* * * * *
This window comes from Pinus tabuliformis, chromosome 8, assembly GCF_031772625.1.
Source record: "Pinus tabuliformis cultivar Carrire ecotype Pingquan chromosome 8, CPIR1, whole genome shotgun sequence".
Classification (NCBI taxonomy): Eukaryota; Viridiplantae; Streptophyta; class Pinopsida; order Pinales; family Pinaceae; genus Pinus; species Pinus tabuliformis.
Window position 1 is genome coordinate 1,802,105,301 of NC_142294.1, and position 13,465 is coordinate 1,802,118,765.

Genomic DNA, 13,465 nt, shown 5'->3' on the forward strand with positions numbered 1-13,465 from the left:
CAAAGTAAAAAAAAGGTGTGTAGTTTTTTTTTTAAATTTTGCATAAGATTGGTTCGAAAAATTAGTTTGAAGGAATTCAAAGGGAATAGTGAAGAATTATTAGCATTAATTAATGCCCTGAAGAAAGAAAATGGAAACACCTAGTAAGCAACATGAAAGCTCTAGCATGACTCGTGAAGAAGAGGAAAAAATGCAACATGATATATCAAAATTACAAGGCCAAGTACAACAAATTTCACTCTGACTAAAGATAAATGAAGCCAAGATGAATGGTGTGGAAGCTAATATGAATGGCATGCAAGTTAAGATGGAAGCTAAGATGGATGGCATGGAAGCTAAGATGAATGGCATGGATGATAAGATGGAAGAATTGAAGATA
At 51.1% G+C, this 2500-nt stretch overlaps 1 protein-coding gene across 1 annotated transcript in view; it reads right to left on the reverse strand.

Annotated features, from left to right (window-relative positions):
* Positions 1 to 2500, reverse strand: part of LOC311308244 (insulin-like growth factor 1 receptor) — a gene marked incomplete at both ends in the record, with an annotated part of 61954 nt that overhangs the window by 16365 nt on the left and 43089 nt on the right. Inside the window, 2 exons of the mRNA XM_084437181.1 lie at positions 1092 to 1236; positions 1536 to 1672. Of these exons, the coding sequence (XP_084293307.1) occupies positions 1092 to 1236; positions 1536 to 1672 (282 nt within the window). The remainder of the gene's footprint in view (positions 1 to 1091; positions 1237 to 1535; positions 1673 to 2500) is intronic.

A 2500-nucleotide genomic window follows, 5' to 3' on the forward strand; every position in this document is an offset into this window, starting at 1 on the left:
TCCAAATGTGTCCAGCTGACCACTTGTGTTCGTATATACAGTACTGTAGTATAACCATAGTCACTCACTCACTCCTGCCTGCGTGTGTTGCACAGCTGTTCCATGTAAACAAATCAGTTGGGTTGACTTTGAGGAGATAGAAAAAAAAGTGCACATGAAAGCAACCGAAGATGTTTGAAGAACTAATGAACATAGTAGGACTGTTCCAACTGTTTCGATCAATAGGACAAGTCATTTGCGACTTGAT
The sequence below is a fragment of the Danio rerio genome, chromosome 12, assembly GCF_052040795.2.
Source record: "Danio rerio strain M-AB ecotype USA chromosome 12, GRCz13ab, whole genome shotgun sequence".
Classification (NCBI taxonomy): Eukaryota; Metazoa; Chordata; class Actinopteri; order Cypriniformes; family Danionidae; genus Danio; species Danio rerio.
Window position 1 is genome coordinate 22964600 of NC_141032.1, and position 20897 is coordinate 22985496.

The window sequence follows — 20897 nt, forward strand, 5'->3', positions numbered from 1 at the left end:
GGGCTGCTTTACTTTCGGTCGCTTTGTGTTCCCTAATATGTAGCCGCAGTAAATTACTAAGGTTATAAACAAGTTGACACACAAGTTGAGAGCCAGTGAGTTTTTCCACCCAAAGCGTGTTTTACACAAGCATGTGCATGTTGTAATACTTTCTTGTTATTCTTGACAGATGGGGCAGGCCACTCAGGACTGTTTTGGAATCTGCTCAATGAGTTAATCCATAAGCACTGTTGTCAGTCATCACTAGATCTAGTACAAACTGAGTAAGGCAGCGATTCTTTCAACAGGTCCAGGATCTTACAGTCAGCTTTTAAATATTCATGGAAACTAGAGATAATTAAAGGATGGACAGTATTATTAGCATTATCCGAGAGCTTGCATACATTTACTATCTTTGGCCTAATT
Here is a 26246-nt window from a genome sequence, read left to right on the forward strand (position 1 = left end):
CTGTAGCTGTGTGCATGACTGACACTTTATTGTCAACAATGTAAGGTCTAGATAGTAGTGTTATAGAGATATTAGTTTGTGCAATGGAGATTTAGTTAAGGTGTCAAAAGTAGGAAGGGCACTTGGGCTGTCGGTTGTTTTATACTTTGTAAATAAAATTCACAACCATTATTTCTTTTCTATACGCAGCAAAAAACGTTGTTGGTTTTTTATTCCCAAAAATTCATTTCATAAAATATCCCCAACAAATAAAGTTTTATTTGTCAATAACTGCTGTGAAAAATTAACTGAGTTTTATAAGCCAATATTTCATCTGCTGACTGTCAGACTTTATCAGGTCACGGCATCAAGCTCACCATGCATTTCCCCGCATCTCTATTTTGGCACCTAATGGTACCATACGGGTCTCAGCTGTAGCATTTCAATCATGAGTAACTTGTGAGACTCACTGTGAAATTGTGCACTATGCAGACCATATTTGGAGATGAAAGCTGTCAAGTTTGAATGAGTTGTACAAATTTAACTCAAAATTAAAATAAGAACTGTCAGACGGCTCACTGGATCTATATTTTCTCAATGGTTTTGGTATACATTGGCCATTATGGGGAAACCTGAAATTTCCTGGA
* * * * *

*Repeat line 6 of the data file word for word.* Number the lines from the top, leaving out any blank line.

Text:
CAAAGTAAAAAAAAGGTGTGTAGTTTTTTTTTTAAATTTTGCATAAGATTGGTTCGAAAAATTAGTTTGAAGGAATTCAAAGGGAATAGTGAAGAATTATTAGCATTAATTAATGCCCTGAAGAAAGAAAATGGAAACACCTAGTAAGCAACATGAAAGCTCTAGCATGACTCGTGAAGAAGAGGAAAAAATGCAACATGATATATCAAAATTACAAGGCCAAGTACAACAAATTTCACTCTGACTAAAGATAAATGAAGCCAAGATGAATGGTGTGGAAGCTAATATGAATGGCATGCAAGTTAAGATGGAAGCTAAGATGGATGGCATGGAAGCTAAGATGAATGGCATGGATGATAAGATGGAAGAATTGAAGATA